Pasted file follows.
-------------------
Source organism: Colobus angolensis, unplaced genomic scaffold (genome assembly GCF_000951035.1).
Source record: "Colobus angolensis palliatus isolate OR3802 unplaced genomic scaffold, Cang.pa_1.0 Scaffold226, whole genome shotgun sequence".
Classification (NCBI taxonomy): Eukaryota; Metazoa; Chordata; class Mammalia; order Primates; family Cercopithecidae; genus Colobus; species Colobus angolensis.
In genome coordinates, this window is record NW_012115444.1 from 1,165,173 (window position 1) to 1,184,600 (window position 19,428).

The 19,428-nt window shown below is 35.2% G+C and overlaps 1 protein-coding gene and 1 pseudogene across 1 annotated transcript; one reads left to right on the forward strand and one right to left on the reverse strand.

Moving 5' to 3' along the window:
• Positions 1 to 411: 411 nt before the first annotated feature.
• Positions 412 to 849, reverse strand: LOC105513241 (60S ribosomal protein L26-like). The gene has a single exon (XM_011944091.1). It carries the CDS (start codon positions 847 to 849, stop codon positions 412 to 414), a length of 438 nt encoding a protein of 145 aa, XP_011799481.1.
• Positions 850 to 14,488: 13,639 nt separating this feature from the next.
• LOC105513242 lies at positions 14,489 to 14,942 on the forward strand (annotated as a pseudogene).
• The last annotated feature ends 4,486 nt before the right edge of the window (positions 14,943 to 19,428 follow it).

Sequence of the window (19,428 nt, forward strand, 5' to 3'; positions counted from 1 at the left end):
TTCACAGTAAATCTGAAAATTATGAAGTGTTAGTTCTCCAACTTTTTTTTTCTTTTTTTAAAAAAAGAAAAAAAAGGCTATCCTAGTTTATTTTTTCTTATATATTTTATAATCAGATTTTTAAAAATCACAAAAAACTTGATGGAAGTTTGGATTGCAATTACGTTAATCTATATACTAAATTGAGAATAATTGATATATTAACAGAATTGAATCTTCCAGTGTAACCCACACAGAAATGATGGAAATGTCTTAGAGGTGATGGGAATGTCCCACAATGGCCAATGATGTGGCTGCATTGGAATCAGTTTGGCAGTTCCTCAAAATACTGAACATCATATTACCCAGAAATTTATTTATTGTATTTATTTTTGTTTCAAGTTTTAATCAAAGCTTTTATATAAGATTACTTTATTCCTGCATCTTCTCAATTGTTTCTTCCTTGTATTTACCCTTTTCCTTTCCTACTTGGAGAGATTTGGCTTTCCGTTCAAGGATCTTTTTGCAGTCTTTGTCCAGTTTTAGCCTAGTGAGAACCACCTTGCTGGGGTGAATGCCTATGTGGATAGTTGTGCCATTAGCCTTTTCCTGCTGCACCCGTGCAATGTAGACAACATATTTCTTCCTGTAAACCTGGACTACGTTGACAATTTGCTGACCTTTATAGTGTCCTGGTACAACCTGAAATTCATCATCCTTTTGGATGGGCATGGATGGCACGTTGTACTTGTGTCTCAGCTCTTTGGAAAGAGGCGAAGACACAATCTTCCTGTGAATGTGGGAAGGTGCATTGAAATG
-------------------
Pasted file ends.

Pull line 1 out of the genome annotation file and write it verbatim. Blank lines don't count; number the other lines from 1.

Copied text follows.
Source organism: Colobus angolensis, unplaced genomic scaffold (genome assembly GCF_000951035.1).